Last weekend a group of protestors picketed my church.
The group in question is famous (infamous?) for protesting churches and other events. I wrote a short blog post about it and tweeted on the topic a few times. One particular comment I received stuck out to me.
A guy named Brandon asked me:
“Do you ever wonder is Saul of Tarsis would be among them? Maybe they will see a blinding light in the way home.”
Wow, when you think about that, he raises an interesting point.
The protestors seem peaceful compared to Saul (Paul.)
The protestors ask authorities for permits to march. Saul asked authorities for arrest warrants.
They yell hateful slogans. Saul yelled murderous threats.
They give approval to protesting. Saul gave approval to stoning.
They persecute with words. Saul persecuted with death.
You can certainly argue that Saul might not have joined the protestors at my church for a thousand different reasons, but there’s one thing we can all agree on – modern protestors have nothing on Saul.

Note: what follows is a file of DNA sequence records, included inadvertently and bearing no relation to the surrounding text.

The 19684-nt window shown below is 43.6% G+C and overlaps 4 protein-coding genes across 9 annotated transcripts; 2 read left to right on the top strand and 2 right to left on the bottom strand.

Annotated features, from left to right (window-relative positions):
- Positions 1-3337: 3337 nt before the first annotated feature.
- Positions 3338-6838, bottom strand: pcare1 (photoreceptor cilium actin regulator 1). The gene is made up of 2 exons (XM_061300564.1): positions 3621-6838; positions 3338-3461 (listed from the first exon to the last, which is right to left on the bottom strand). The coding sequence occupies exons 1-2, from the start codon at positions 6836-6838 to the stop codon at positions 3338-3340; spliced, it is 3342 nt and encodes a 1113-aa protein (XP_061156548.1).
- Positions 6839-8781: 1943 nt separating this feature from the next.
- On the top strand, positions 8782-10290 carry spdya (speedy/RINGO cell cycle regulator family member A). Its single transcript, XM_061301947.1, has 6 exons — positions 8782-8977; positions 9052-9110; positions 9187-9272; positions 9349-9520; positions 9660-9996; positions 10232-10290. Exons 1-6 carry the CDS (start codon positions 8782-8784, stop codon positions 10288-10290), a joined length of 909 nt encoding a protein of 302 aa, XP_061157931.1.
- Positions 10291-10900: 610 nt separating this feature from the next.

And yet, Saul becomes Paul. Saul becomes the greatest missionary our faith has ever known. Saul becomes the one standing before the authorities saying, “I know this whole thing sounds crazy, and I too was convinced that I ought to do all that was possible to oppose the name of Jesus of Nazareth. My persecution against followers of the Way was an obsession! But what am I supposed to do? I can’t be disobedient to this. It’s real!”
The story of Saul becoming Paul doesn’t make sense. It’s as crazy as one of the protestors throwing down their horrible sign that says, “God hates you!” and becoming an associate pastor at our church.
It’s wildly illogical, unless …God is crazy about redemption.
Unless God delights in showing you how radically an experience with him can change a person.
Unless nothing is impossible with him.
That’s the God I serve.
And thanks to Brandon, it’s the God I’ll see next time I see a protestor.